There were two things I remember wanting so badly I thought I would die when I was a little girl. The first was in the fifth grade. I wanted a tape recorder. I had to have it in order to tape the music from each week’s episode of The Partridge Family. And I got it, for Christmas. No it wasn’t the best way to get music, but I was ten okay, and yes in the background you could hear my little brother making car noises and the sound of my mother vacuuming, but I didn’t care, I could record music.
A year later my sixth grade class had a two week typing mini course, it was followed by two weeks of Gregg shorthand. I wanted to type so badly I could die. I loved books, I loved to read, but I took most of my allowance to the student store to buy pencils and pads to write on. Typing became an obsession with me. We didn’t have a typewriter at home, but I practiced on a cardboard keyboard the school had provided. I told everyone I knew I was learning to type, and when Rosalie, our neighbor across the street found out, she offered to loan me her portable typewriter to use for practice. I typed all of my homework, stories from books, pages from the dictionary. I was painfully slow, but I didn’t care. When I was watching television, or sitting in the car listening to my parents talk, I would ‘type’ whatever was being said on my lap, on the carpet, or the back of the car seat. I still do this, usually on my leg or with my hands in my pockets… sometimes on Hunky Hubby’s leg or arm, I don’t mean to do it, it’s become a habit, one of my charming little quirks.
Anyway, it was 1973 and I was eleven. I wanted a typewriter more than I wanted to meet Bobby Sherman (who I was sure would wait for me and marry me someday when I grew up). It was after Christmas, months until my birthday and I knew I would die if I didn’t get a typewriter. I know I was a weird kid, but hey back then a tablet was, well… a pad of paper and you wrote on it with pencils or ink pens, so a typewriter was cool. Okay, it probably wasn’t cool even then, but we had no sidewalks for skateboarding, and my parents didn’t think girls should play the drums.
I knew it would take me forever to save enough for a typewriter with my allowance of 50 cents a week, but I started saving anyway. About that time a babysitting job fell in my lap. It was my first regular job, babysitting after school every day. I couldn’t believe I was getting paid to play!
So I saved every dollar I earned. This was easier back then. I lived in a small town with no stores, no fast food restaurants, we didn’t have eBay or Etsy so I stuffed my money in my little pink jewelry box with the dancing ballerina and watched it grow. When the lid would no longer shut on my jewelry box I took it downstairs to my mother who was sitting on our gold crushed velvet sofa, which rested on the avocado green carpet, that matched the avocado green flocked gold wallpaper in the dining room, are you sensing a theme here? And, I asked to go shopping. We went to Sears. I bought an avocado green Sears Newport. I think I paid sixty dollars for it, but who knows, I mean I was eleven at the time, how do you expect me to remember what I paid for a typewriter.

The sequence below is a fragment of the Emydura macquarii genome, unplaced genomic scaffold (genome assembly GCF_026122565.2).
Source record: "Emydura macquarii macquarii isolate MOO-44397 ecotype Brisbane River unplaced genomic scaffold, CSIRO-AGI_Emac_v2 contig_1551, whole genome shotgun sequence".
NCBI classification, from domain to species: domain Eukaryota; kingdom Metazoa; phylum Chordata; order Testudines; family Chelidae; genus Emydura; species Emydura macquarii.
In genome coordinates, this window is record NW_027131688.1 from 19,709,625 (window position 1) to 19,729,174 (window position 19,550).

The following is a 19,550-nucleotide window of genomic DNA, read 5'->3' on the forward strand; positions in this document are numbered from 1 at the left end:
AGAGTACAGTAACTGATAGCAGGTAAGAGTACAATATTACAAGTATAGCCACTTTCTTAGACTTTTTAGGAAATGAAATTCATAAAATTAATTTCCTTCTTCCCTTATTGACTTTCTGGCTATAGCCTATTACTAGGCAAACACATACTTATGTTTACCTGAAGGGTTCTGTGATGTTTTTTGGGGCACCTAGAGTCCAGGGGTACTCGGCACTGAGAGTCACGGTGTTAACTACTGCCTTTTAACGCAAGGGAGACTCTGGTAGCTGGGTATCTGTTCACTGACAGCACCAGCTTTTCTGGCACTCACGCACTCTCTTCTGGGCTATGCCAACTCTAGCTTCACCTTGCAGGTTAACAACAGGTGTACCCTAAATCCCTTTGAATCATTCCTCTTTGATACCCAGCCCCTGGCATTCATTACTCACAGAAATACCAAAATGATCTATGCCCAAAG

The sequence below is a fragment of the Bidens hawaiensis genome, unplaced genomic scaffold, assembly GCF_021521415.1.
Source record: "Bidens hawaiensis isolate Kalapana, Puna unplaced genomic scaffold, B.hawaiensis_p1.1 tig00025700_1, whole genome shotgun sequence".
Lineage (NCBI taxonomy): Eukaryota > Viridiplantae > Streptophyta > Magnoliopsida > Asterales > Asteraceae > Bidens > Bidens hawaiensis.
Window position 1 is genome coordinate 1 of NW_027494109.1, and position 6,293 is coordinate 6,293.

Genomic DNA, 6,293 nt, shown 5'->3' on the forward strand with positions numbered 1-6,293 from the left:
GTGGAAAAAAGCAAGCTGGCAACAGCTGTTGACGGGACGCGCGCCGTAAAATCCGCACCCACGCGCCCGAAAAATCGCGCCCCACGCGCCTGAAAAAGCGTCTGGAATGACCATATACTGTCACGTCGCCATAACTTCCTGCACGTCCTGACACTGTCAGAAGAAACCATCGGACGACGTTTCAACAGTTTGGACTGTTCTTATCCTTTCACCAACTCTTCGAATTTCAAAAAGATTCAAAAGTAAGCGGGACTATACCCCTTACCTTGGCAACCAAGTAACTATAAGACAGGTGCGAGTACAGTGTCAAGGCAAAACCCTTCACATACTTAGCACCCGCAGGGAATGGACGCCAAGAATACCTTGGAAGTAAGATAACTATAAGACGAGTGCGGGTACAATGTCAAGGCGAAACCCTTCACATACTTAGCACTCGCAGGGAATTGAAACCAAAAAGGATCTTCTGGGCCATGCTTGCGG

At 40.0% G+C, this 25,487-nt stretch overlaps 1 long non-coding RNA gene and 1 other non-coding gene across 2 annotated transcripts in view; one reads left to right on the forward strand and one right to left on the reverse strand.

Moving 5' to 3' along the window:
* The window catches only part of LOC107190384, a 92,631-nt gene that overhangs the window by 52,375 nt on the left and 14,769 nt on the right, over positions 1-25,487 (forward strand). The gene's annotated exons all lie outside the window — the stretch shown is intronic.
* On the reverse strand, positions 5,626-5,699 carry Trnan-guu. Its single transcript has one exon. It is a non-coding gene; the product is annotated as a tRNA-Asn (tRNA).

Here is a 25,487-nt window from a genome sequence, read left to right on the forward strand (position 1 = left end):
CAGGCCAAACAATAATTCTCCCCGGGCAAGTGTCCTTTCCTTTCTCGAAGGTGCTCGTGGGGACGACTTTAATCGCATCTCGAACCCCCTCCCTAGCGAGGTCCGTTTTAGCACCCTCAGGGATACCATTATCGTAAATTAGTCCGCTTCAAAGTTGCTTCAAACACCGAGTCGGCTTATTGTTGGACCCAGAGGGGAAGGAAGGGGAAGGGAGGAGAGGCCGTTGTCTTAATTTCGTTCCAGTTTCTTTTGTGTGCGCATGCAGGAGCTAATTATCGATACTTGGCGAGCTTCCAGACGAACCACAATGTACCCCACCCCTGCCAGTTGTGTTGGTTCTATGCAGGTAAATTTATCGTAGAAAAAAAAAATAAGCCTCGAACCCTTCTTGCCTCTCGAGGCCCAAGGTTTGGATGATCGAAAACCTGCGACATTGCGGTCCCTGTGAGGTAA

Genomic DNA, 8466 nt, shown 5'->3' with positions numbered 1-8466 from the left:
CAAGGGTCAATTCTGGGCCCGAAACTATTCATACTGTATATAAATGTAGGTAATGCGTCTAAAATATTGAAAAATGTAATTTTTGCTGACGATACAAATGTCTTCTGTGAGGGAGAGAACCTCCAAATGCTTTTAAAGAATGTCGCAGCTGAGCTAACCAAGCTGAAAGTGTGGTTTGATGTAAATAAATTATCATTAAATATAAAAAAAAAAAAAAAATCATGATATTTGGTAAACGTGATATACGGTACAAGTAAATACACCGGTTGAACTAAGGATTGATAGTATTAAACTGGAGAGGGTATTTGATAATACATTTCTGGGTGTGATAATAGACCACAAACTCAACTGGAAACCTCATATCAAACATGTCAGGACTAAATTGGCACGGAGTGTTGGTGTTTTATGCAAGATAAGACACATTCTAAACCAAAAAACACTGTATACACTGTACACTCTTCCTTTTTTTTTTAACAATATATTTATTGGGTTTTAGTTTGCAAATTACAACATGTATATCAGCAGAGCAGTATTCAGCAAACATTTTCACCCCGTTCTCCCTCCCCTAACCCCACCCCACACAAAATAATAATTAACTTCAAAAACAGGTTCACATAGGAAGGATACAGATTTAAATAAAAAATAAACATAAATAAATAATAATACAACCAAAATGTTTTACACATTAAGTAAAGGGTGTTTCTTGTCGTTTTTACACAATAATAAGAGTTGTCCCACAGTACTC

I typed every story, poem, report and speech that I wrote through middle school and high school on that typewriter. I have no idea when I got rid of it, or how. Perhaps it was at a garage sale when we moved my senior year of high school. It could have been when I saved enough money to buy that brand new electric typewriter with automatic correction. And although I’ve thought of it fleetingly over the years, when I got my Olivetti typewriter with the daisy wheel and five hundred character memory, and a couple of years later when I got my first computer a 286 that the salesman assured me I’d never need to replace, I’ve always thought of it fondly.
So the point of my story is that although today I have a PC, laptop and a tablet, not the kind that’s an actual pad filled with paper, the kind that uses Wi-Fi, I missed my old typewriter. I wanted to feel the excitement I felt transcribing my handwriting from those notepads onto that first manual typewriter, how real it made the words on paper feel. Every now and then I search the internet to see if I can find it, or at least one like it. Last week I struck gold. There were two listed on one well known site for $165 and$250 dollars, and I was ready to pony up. I couldn’t believe I’d found an avocado green Sears Newport typewriter. Hunky Hubby even agreed it could be my Valentine gift. But before I clicked add to cart, I checked another site just for the heck of it, and found my typewriter for $15.99 plus shipping of course, in the last hours of the auction. In all there were three of them on the second site, all avocado green under $50 and two of the auctions were ready to end. There were no bids on any of them, which surprised me, because who wouldn’t want a vintage early 1970’s avocado green typewriter, right? I waited patiently until just before the auction was over, swooped in and placed my bid, and won my typewriter for $15.99 (plus shipping of course).
I’ve saved money patiently, and impatiently for many things over the years, but that typewriter is the first thing I wanted so badly I thought I would die waiting to get it. I could write without it, and did, but with it my writing felt real.
It was delivered on Saturday. Right now it’s sitting on my dining table. It blends in pretty well with my sage green and cream décor. Every time I walk by it, it makes me smile. It also reminds me to put my behind in a chair and write, because that’s obviously what I’ve always wanted to do.
Just a note, if you click on Bobby Sherman’s name you can see photos and listen to the music I listened to in the 1970’s. I’ll be doing this all day today!